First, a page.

In yesterday’s post we discovered that not only was Thomas Seymour locked away in the Tower of London but also his friends and ‘alleged’ cohorts, Sir William Sharington and John Fowler.
On this day 470 years ago Thomas Seymour was charged with treason. From Acts of the Privy Council on ‘Sondaye’, the 20 January 1548 (we know as 1549 due to the calendar change).
Forasmych as very many dyd comme to declare syche thinges as they had hard and perceyved to apperteyn to the said heynous attempt of the Admirall, my Lord Protectour, with thadvis of the rest of the Counsaile, dyd appoinct my Lord Pryvy Seale, therle of Southampton and Mr. Secretary Peter to take their examinacions by writing or otherwise.
If you are less than comfortable reading the way they wrote before standardized spelling, I’ll help you here:
For as much as very many did come to declare such things as they had heard and perceived to appertain to the said heinous attempt of the Admiral, my Lord Protector, with the advise of the rest of the Council, did appoint my Lord Privy Seal (John Russell), the Earl of Southampton (Thomas Wriothesley) and Mr. Secretary Peter to take their examinations by writing or otherwise.
During Sharington’s interrogation he appeared to reveal everything he had been involved in. Not only does he admit he worked with Seymour but he also admitted that he been stealing money for his own purposes (will discuss that later):
Touching my Lord Admiral, I do declare I heard him say, as I have called to my remembrance, why should not the King’s daughter’s be married within the realm; and that he said so much to some of the council: And that they were able to say little unto it.
Sharington admits that Seymour stated that it was wrong for his brother to go against the late King’s (Henry VIII) wishes:
I have also heard him say, that he thought it was not the King’s will that “dead” is, that any one man should have both the government of the King that now is, and also realm. And that in time past, if there were two uncles, being of the mother’s side, the one should have the one, the other the other.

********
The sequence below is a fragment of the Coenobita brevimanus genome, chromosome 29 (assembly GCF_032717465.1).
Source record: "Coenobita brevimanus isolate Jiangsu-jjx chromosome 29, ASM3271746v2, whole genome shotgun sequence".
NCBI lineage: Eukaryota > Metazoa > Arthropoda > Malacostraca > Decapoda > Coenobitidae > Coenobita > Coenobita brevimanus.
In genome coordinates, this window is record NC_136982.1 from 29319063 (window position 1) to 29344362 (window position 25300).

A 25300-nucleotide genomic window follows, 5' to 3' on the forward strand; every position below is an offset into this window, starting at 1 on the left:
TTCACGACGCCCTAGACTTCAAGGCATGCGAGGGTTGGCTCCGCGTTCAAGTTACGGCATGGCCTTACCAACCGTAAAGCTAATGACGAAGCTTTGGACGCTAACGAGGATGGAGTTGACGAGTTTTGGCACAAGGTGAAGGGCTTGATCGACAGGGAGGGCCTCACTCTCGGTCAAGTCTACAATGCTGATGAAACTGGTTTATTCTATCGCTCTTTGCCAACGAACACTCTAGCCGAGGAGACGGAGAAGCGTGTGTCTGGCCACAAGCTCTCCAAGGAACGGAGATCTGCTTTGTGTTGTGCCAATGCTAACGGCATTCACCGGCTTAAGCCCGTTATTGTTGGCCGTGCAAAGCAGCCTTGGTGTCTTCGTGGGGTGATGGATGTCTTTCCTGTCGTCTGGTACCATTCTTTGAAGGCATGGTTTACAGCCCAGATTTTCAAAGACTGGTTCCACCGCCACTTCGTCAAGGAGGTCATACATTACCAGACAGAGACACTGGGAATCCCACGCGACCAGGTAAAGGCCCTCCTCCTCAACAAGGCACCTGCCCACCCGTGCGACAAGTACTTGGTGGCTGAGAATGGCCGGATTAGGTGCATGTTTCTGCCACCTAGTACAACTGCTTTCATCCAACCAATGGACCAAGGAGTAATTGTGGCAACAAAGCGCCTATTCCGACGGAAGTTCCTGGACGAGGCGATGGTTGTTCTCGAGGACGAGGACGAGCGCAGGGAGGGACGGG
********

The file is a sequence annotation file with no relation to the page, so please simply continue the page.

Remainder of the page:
And it appears that Seymour was not naive that the Council was on his brother’s side:
I have also heard him say, that none of the council would say anything otherwise at any time, then was liking unto my Lord’s Grace.
It’s obvious to everyone, whether in 16th century England or the 21st century world that Thomas Seymour was an ambitious man – they all were back then. He was really no different than any of them in this matter:
I have known him much desirous of stewardships, and to entertain gentlemen, but to what end I did never know, otherwise to serve the king, as he did always say.
Sharington continues to sing like a canary, probably out of fear of torture, or worse:
I did hear him say, that he would never consent or agree, that the King should be kept as ward, til he came to the years of 18; whereby he misliked my Lord his Grace’s patent.
Sir William Sharington’s confession is almost as long as Kat Ashley’s, but we’ll leave that for a future post.
Wyghtman was a servant of Sir Thomas Seymour. He actually had not worked for Seymour very long before his master was arrested an imprisoned in the Tower of London on charges of treason. It is my understanding that Wyghtman was Thomas Seymour’s secretary.
Wyghtman evidently was witness to many comings and goings of his master and his guests, and was more than willing to share that information. In his confession he mentions a Mr. Hammond and Mr. Parry (Elizabeth’s cofferer) but admits that he cannot necessarily give dates.
The information in Wyghtman’s confession may explain the events of 21 January 1549….